Initially, you want to make the minimum necessary decision so you can take the minimum necessary action required right now. (You can always do more later.)

Degree of triage required ranges from basic to advanced depending on what’s at stake and what the issues are. Start with the basic process level, and continue as far along the journey as necessary until not only the current project, but also all the projects in your environment, have been accounted for.

Basic Triage

The first stage of medical triage for mass casualties is to separate the victims into three categories:

1.         Those who are likely to live, regardless of what care they receive
2.         Those who are likely to die, regardless of what care they receive
3.         Those for whom immediate care might make a positive difference in outcome.

In project management, Category 1 projects can be identified by large degrees of freedom in the triple constraints of time, performance, and cost. If the schedule is very flexible, performance requirements are modest, and the budget not at issue, there’s not a lot of project management challenge. We often describe smaller Category 1 projects as “tasks. The difference between a task and a project is, after all, merely perspective. Both have the same fundamental characteristics of “temporary and unique.”

Category 2 projects fall are "operationally impossible," meaning they can't be done under the current conditions and constraints. That's not the same thing as saying they're absolutely impossible, of course. Sometimes, current conditions and constraints can change.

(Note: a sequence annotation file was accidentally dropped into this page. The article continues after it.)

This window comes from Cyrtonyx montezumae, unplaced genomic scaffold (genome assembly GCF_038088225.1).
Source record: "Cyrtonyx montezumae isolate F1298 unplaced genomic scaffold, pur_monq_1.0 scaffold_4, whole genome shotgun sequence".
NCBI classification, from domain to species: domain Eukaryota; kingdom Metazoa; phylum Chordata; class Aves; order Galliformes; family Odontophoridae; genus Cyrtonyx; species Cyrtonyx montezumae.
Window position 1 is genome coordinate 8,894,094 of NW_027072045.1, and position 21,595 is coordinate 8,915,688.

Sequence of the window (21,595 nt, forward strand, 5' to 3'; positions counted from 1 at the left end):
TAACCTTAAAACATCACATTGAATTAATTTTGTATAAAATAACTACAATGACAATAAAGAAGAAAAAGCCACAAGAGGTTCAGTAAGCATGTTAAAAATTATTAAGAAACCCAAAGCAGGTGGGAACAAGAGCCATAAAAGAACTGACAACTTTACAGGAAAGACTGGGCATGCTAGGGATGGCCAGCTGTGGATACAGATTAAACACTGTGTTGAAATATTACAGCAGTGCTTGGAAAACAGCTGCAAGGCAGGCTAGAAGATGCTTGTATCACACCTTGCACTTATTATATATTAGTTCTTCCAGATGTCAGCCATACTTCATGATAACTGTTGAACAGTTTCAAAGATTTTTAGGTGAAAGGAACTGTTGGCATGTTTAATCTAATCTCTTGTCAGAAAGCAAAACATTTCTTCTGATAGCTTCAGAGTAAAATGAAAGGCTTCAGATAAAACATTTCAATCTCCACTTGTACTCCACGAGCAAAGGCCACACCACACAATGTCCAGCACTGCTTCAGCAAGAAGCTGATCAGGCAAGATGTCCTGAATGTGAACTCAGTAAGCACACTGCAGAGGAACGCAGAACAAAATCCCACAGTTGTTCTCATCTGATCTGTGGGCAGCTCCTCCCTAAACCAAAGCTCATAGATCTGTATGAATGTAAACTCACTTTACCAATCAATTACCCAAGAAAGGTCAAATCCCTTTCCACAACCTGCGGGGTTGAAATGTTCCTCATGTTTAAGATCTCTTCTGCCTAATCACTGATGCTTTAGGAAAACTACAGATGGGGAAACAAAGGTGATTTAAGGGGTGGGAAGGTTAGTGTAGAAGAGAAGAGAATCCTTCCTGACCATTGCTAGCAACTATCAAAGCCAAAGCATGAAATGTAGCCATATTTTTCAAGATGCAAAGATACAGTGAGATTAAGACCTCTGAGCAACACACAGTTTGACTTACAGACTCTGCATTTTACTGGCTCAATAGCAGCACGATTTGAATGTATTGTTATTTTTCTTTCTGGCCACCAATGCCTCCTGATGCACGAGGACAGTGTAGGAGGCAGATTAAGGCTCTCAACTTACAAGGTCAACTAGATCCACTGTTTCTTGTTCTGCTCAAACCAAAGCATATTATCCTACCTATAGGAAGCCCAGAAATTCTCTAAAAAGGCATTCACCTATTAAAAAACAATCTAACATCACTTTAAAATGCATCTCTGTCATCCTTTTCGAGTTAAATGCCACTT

Placing a project in Category 2 isn’t something to take lightly. Signs that a project may be in this category include: over-constrained in terms of budget or time, sky-high performance requirements, and high levels of uncontrollable risk. In such cases, you may abandon the project altogether, or perhaps do the very minimum exploratory activities to confirm your analysis. Of course, you may not be the only person whose opinion counts. If you think it’s a Category 2 project but the boss disagrees, you may have to do it anyway — but it's wise to think about self-protection when things go south.

Each triage determination requires an assessment of the specific current situation. Advances in medicine mean that injuries that once were solidly in Category 2 now enjoy remarkable recovery rates.  Similarly, projects once thought impossible also must be reviewed in light of new technologies and circumstances. Relying on outdated paradigms will result in misclassification with corresponding catastrophic results. While miracles are possible, the best doctors and project managers can do is make an informed situational decision using the most current information and technology to achieve the best result.

Category 3 projects need additional analysis, but they also need action. It is in this category that most projects fall.

[Continued next week]

Adapted from Creative Project Management: Innovative Project Options to Solve Problems On Time and Under Budget, by Michael Dobson and Ted Leemann; published by McGraw-Hill and copyright © 2010 by The McGraw-Hill Companies; all rights reserved. Used with permission.

No comments:

Post a Comment